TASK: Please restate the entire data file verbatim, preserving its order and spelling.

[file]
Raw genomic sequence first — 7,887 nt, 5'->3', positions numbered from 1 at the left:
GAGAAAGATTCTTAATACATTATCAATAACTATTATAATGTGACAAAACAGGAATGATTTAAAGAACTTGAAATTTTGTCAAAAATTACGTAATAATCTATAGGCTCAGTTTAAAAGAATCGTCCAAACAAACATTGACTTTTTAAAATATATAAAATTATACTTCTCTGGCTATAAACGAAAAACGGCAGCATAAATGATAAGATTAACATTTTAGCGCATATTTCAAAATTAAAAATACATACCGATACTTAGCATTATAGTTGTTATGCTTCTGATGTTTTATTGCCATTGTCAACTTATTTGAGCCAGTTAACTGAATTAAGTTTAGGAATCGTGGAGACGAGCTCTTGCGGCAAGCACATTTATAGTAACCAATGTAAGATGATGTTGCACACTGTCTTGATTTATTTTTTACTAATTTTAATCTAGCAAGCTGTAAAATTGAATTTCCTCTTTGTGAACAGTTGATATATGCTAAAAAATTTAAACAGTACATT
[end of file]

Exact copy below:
Raw genomic sequence first — 7,887 nt, 5'->3', positions numbered from 1 at the left:
GAGAAAGATTCTTAATACATTATCAATAACTATTATAATGTGACAAAACAGGAATGATTTAAAGAACTTGAAATTTTGTCAAAAATTACGTAATAATCTATAGGCTCAGTTTAAAAGAATCGTCCAAACAAACATTGACTTTTTAAAATATATAAAATTATACTTCTCTGGCTATAAACGAAAAACGGCAGCATAAATGATAAGATTAACATTTTAGCGCATATTTCAAAATTAAAAATACATACCGATACTTAGCATTATAGTTGTTATGCTTCTGATGTTTTATTGCCATTGTCAACTTATTTGAGCCAGTTAACTGAATTAAGTTTAGGAATCGTGGAGACGAGCTCTTGCGGCAAGCACATTTATAGTAACCAATGTAAGATGATGTTGCACACTGTCTTGATTTATTTTTTACTAATTTTAATCTAGCAAGCTGTAAAATTGAATTTCCTCTTTGTGAACAGTTGATATATGCTAAAAAATTTAAACAGTACATT